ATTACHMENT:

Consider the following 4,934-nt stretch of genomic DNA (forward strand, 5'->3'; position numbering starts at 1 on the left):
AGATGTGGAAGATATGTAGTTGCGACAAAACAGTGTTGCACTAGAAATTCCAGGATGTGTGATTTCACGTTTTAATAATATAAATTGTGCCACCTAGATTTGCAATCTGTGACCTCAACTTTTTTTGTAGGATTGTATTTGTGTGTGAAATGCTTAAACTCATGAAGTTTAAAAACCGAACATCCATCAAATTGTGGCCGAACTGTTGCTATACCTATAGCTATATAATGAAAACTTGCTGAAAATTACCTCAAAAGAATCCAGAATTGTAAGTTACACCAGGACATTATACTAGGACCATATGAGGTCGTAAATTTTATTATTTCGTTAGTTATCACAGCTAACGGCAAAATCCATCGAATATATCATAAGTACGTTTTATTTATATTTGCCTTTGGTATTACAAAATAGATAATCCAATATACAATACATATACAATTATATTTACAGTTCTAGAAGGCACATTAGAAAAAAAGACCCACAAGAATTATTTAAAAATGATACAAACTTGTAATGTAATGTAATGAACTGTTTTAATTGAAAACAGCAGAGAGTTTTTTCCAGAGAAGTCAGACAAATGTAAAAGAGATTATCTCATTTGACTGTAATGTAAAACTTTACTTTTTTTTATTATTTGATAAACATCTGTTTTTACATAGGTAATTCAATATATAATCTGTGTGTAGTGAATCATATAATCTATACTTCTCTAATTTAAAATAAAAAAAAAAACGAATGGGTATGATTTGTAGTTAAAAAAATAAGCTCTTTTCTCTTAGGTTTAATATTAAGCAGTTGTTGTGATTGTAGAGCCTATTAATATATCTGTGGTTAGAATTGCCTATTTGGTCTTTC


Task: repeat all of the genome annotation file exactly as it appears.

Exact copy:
Consider the following 4,934-nt stretch of genomic DNA (forward strand, 5'->3'; position numbering starts at 1 on the left):
AGATGTGGAAGATATGTAGTTGCGACAAAACAGTGTTGCACTAGAAATTCCAGGATGTGTGATTTCACGTTTTAATAATATAAATTGTGCCACCTAGATTTGCAATCTGTGACCTCAACTTTTTTTGTAGGATTGTATTTGTGTGTGAAATGCTTAAACTCATGAAGTTTAAAAACCGAACATCCATCAAATTGTGGCCGAACTGTTGCTATACCTATAGCTATATAATGAAAACTTGCTGAAAATTACCTCAAAAGAATCCAGAATTGTAAGTTACACCAGGACATTATACTAGGACCATATGAGGTCGTAAATTTTATTATTTCGTTAGTTATCACAGCTAACGGCAAAATCCATCGAATATATCATAAGTACGTTTTATTTATATTTGCCTTTGGTATTACAAAATAGATAATCCAATATACAATACATATACAATTATATTTACAGTTCTAGAAGGCACATTAGAAAAAAAGACCCACAAGAATTATTTAAAAATGATACAAACTTGTAATGTAATGTAATGAACTGTTTTAATTGAAAACAGCAGAGAGTTTTTTCCAGAGAAGTCAGACAAATGTAAAAGAGATTATCTCATTTGACTGTAATGTAAAACTTTACTTTTTTTTATTATTTGATAAACATCTGTTTTTACATAGGTAATTCAATATATAATCTGTGTGTAGTGAATCATATAATCTATACTTCTCTAATTTAAAATAAAAAAAAAAACGAATGGGTATGATTTGTAGTTAAAAAAATAAGCTCTTTTCTCTTAGGTTTAATATTAAGCAGTTGTTGTGATTGTAGAGCCTATTAATATATCTGTGGTTAGAATTGCCTATTTGGTCTTTC